A day after the Senate passed its trade bill, Majority Leader Robert C. Byrd (D-W.Va.) yesterday called on House Speaker Jim Wright (D-Tex.) to begin planning for a crucial House-Senate conference that will have to steer a narrow line between congressional pressure for a tough law and the White House threat to veto a bill it finds objectionable.

The conference, expected to be one of the most complex ever, involving as many as nine House and Senate committees, is not likely to start until after Labor Day, when Congress returns from its August recess.

But trade specialists on the staffs of the Senate Finance and House Ways and Means committees, which have primary jurisdiction over the major parts of the trade bill, are expected to begin preliminary work early next month to define areas of agreement.

There is likely to be one main conference with a number of subgroups focusing on provisions of the legislation that go beyond the jurisdiction of the committees that traditionally handle trade legislation.

The Senate Labor Committee, for instance, reported one of the most controversial provisions of the Senate bill, an amendment that requires big companies to give advance notice of plant closings or mass layoffs that involve more than 100 workers, but there is no similar provision in the House measure. Similarly, the Senate refused to include a measure that the House passed on the recommendation of its Banking Committee that requires registration of foreign business and real estate purchases. Both of those items are considered veto bait by the administration.

Nonetheless, U.S. trade officials pointed out that the House and Senate bills are complementary, with none of the provisions that the White House finds most objectionable contained in both measures. This makes it easier for the conference to modify the most objectionable procedures to avoid a veto while preserving parts of the bill that Congress wants.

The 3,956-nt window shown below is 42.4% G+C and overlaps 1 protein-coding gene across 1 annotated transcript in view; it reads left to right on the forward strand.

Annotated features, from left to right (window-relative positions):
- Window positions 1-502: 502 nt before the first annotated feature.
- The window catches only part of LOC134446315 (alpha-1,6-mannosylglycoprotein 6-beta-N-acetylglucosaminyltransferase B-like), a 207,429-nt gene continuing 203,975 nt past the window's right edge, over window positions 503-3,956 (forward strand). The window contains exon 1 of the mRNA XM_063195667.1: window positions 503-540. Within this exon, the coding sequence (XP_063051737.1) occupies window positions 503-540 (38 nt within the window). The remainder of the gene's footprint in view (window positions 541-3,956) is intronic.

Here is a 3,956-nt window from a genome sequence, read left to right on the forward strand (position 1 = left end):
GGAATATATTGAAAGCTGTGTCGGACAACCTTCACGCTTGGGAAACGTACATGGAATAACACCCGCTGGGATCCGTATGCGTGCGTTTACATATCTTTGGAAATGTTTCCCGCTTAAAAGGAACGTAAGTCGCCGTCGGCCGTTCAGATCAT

Senate Finance Committee Chairman Lloyd Bentsen (D-Tex.) emphasized, however, that Congress -- with Democratic majorities in both houses -- is not going to cave in to White House demands. "We are not going to let them dictate all the terms of this legislation," he said. "Congress has a joint responsibility on trade, and we are going to fullfill it."

Byrd, in an interview yesterday, said he has not yet focused on the shape of the conference committee for the Senate, but he added that he expects to name Bentsen as the lead chairman. Bentsen was the main floor manager for the bill, which was passed Tuesday by a 71 to 27 majority with 19 of 46 Republicans ignoring a last-minute plea by President Reagan that they oppose the legislation.

Byrd attacked Reagan's request that GOP senators oppose the measure, saying that the 19 Republicans "were voting for their constituencies, not the White House" and were following last November's election results, which called for an end to six years of "neglect" of record trade deficits by the Reagan administration.

He dismissed charges by foreign trading partners that the bill is protectionist, asserting instead that it "goes a long way to assuring a better economic future for the American people.

"The bill will promote competition, open world markets and promote trade," he added. "It's designed to open markets and to assure access" for U.S. products.

But the reaction from overseas was quite different.

Korean Trade Minister Rha Woong-Bae, expressing concerns that the United States will use the bill as leverage to press demands that his country lower tariffs and end barriers to American products, said he hopes the "protectionist" trade legislation will be "somewhat softened" in conference, The Associated Press reported. But Rha added that it is clear that "certain U.S. import restrictions {on South Korean products} under whatever compromise will be much tougher than now."

In Brussels, the top trade official of the 12-nation European Community, Willy De Clercq, expressed "grave concern" over the bill, which he said could lead to "widespread trade disruption" by provoking the United States' trading partners to take similar actions.

Japan, a main target of the trade bill, also reacted with dismay as Hajime Tamura, minister of international trade and industry, called the legislation "clearly protectionist" and said it has "the potential to hinder the smooth flow of world trade."

Byrd, though, said he is "not surprised" that the Japanese would call the bill protectionist. "Anything that will be effective in opening export markets in Japan will be called protectionist there," he said.